Friday, 23 August 2019

Tanoto Scholar lives at school to pursue dreams

Rifky Adha may be just 22 years old, but the philosophy and values he lives by are truly beyond his years. Rifky is currently majoring in International Relations at the University of Riau, and is a scholarship recipient under Tanoto Foundation’s TELADAN program. When he was in his third year of university, Rifky decided to take the unusual step of living next to the university’s prayer room, in a bid to save on housing costs.

“There is nothing wrong with that, and I don’t feel embarrassed or inferior,”

Rifky

Growing up, Rifky has always tried to make his parents’ financial lives easier. “I come from a low to middle income family. My father and mother were both factory workers, and together with my younger sister, we all resided in Medan,” he said, without the slightest hint of sadness in his eyes.

Due to the family’s financial struggles, Rifky was unable to pursue further studies for a year after graduating from high school. During this time, Rifky had to harbour his enthusiasm for further learning at university as well as his disappointment, doing his best to understand his parents’ financial condition. He even took up part-time work in an effort to contribute to the family’s income.

“It was very difficult to find work without experience. I worked as a janitor at two places – in a restaurant and a karaoke place. I was never ashamed, I was preoccupied with the fact that my salary was so low,” he said.

However, in the following year, after collecting enough money to pay for university, Rifky was able to register as a student at the University of Riau. “But, after a year of studying away from home, I faced a financial hurdle again. I even almost had to quit university in my second semester,” Rifky said.

Then, Rifky found out about the Tanoto Foundation scholarship offered through its TELADAN program.

“Many of my classmates applied, and seeing the intense competition, I was a little hesitant at first. But I decided to try because I didn’t want to sacrifice the education I had painstakingly started at this point,” he said, adding that he did not want to take up part-time work while studying because he knew his academic performance would suffer. Thankfully, by the time he entered his third semester, Rifky had become a Tanoto Foundation scholarship recipient.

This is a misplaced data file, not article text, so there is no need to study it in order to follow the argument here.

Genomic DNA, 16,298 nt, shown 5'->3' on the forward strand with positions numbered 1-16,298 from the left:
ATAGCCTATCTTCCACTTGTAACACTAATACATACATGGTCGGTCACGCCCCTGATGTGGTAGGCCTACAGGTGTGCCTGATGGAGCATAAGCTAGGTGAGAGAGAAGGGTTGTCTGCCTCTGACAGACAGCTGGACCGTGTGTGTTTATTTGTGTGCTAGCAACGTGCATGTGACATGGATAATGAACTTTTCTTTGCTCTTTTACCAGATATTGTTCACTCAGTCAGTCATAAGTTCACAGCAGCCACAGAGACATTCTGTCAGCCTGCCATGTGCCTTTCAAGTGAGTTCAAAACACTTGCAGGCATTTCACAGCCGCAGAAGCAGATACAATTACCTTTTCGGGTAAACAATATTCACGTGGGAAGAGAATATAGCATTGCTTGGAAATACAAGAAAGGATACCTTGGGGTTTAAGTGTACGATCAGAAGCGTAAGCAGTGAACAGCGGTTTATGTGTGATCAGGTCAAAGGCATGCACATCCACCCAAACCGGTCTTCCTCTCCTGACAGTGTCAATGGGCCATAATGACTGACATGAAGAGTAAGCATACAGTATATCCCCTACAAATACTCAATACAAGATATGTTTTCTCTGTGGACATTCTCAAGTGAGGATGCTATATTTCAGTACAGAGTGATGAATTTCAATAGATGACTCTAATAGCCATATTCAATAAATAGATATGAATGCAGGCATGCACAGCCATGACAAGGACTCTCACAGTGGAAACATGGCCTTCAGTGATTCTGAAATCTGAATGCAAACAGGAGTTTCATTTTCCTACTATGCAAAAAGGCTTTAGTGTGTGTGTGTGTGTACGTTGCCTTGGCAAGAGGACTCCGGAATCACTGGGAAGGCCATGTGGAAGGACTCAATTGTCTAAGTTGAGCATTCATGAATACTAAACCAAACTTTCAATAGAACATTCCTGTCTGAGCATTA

“I instantly felt like a very heavy burden had been lifted from my parents’ as well as my shoulders. In addition to the tuition fees, I also received allowance for school books and other school needs,” Rifky said, adding that he enjoyed developing himself through participating in various organisations including the Tanoto Scholars Association (TSA) at the university.

When Rifky entered his fifth semester of university, he decided to stop renting the room at the boarding house he had been living in near the university campus. “I really want to continue my education to the Masters level, and I also want to save up so that my younger sister – who is now in high school – does not have to experience the same financial difficulties I experienced,” Rifky said with a smile.

“Coincidentally, the University of Riau has several rooms located next to the campus’ prayer room for students to live in and I thought why not?

“Staying in one would mean I could get to class earlier, be more diligent at prayers, and save on accommodation costs in pursuing my dreams,” he said.

In his new room, Rifky honestly does not feel much difference. Although he is not required to, Rifky willingly helps the university by cleaning the prayer room every morning before classes begin, as well as after sunset. “Nobody makes me feel ashamed because I’m not doing anything to be ashamed of. I am fighting hard to become a successful person who can make my parents proud,” he said.

 

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